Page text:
Travel is change; change can trigger.
Change and mental health work at cross purposes to each other. Change of any sort can be symptom-inducing and a trigger for the worst aspects of mental health issues.
Ironically, travel is in its every essence change. Change of place, change of environment, change of routine, change of circumstance. It is designed to immerse you in all that is different.
Travel is a break from regular life, from all that is known. The opportunity to enjoy the mysterious, the never before experienced with newness at its very core.
How does someone for whom change is a trigger find the resources to engage in the joys of travel and both survive and thrive in all that it offers?
As someone who has traveled widely and even lived overseas for a period of three years, these are my suggestions:
Research your travel location with great gusto. Know where you are going, where you are staying, and what you are planning to do.
Draft an itinerary that gives your trip some structure and you some certainty.
Research locations. Loads of websites offer referrals and feedback on accommodation, restaurant , venues and visitor locations. Read these through so you know what you’re getting well ahead of time.
Case study from yours truly: Not doing your research may lead to you finding yourself staying in a hotel, overlooking a New York jazz bar that offers live music seven nights a week until the wee, small hours and you by chance despise jazz, particularly at 2am.
This scenario was not ideal for maintaining sleep patterns, managing anxiety, or feeling like your indeed having a holiday, thereby offering potential triggers and risks to mental health.
We ended up switching rooms to the other side of the hotel. It is, after all, the city that never sleeps but at least I eventually got some.
Research, research, research to avoid these sorts of mistakes which could easily derail your experience.
If anxiety or stress underline your mental health issues, then it’s good to rehearse in your mind the process of travel. Envisage the travel undertakings, the plane trip, the transfers, the trip to your accommodation, the visits to tourist sites, the crowds, the smells, the noise.
On a recent trip to Vietnam, I skipped this step and received a shock to my system.
Think about pre-booking a car to take you straight to your accommodation to minimize initially engaging with an unfamiliar system whilst trailing your luggage. This is great value for money in terms of returns on your anxiety levels and lets you sit back and enjoy those first glimpses of your new environment.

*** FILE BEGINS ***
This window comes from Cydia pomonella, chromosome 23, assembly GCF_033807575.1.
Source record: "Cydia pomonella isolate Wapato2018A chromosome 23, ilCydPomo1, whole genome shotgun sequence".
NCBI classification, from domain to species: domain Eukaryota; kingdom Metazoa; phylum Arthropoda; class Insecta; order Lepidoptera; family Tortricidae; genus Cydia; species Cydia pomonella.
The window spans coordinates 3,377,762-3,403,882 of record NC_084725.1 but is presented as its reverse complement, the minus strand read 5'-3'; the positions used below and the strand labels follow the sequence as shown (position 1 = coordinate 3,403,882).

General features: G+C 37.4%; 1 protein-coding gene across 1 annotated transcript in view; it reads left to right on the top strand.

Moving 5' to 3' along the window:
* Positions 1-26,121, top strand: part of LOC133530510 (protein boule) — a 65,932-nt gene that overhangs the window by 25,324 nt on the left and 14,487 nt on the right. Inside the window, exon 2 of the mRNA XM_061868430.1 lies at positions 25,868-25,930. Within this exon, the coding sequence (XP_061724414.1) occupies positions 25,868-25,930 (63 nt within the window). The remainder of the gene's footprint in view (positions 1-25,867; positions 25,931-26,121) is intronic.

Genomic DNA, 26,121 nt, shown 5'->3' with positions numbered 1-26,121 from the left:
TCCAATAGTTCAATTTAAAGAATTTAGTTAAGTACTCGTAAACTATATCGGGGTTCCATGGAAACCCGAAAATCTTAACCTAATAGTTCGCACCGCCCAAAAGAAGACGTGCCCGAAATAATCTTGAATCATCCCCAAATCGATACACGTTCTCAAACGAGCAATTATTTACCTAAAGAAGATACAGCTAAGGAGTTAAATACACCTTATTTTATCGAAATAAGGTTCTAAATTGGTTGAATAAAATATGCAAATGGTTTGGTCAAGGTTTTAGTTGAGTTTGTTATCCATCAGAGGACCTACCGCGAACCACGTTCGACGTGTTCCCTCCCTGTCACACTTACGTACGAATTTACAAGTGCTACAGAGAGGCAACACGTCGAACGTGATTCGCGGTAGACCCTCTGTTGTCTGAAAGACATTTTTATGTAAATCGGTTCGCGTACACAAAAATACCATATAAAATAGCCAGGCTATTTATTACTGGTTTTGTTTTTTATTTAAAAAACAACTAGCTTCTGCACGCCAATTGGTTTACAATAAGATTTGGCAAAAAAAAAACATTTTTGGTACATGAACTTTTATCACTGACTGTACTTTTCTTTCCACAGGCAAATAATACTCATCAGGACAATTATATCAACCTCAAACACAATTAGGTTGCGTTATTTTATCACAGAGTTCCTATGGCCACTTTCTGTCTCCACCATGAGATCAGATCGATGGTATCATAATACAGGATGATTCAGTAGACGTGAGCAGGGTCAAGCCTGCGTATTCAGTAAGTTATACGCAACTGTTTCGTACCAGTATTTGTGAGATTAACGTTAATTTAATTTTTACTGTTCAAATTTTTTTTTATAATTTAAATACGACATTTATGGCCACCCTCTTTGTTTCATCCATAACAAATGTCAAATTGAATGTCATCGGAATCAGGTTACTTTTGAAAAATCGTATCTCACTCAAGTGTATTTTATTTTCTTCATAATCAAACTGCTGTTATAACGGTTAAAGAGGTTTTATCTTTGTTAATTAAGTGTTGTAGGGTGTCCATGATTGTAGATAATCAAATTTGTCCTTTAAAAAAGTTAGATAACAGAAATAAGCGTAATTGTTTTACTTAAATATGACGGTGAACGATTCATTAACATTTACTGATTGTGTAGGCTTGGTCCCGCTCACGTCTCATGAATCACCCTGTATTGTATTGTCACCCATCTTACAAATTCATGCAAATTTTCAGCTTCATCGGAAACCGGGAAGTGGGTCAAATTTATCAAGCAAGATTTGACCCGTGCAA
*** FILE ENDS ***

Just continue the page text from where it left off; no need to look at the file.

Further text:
First and foremost, your medications and a letter from your doctor detailing the medications you take, dosages, and why you need them are so important in case you are pulled up at customs in certain countries where your meds might not be legal.
Pack early, then unpack, then repack half of your original stuff. Most people always overpack and lug around copious amounts of unnecessary clothing, shoes, and toiletries, which just takes away from your overall experience and is almost always detrimental to healthy back health and good ergonomic practices, as well as placing unnecessary stress and strain.
Travel light to travel right!
No matter how you’re feeling on any given day of your travel experience get out and immerse yourself. Soak up the environment, the experience, the opportunity. Before you know it your symptoms will be overwhelmed by the wonder of what you’re seeing and doing and will fade into the background, allowing you to make the most of your day.
Take it easy though and don’t feel the need to do too much each day and put yourself under unnecessary strain. It is a holiday after all!
Pace yourself. Make sure your itinerary allows for breaks in your schedule.
Be kind to yourself whilst you make the most of your time away, but don’t push yourself to the brink of breakdown trying to see and do it all. Better to return later and enjoy your time than crash, burn, and dread the experience that has been your trip.
Enjoy every minute of what will be but a short sojourn in the larger scheme of your life. Revel in the newness, the excitement, and the experience of all that you are seeing & doing.
Travel is good for the soul and the mind. It opens up your internal world to the wonders of the external world and gives you a depth of experience that nothing else in life can replicate, even in light of mental health issues.
“Not all those who wander are lost.” – J.R.R. Tolkien
About the author: Clare Malcolm began following her writing dream straight out of school studying a Bachelor of Writing & Literature at Victoria College, Melbourne. Clare has worked in the corporate, not-for-profit and political sectors as a speech writer, ghost writer, and published author of A Fractured Life. She has volunteered within the UNHCR in Malaysia. Her Bipolar diagnosis came six years ago but she only admitted it publicly on New Years Day 2018 using her blog www.bipolardayz.wordpress.com to share her journey with this illness and the battles it entails.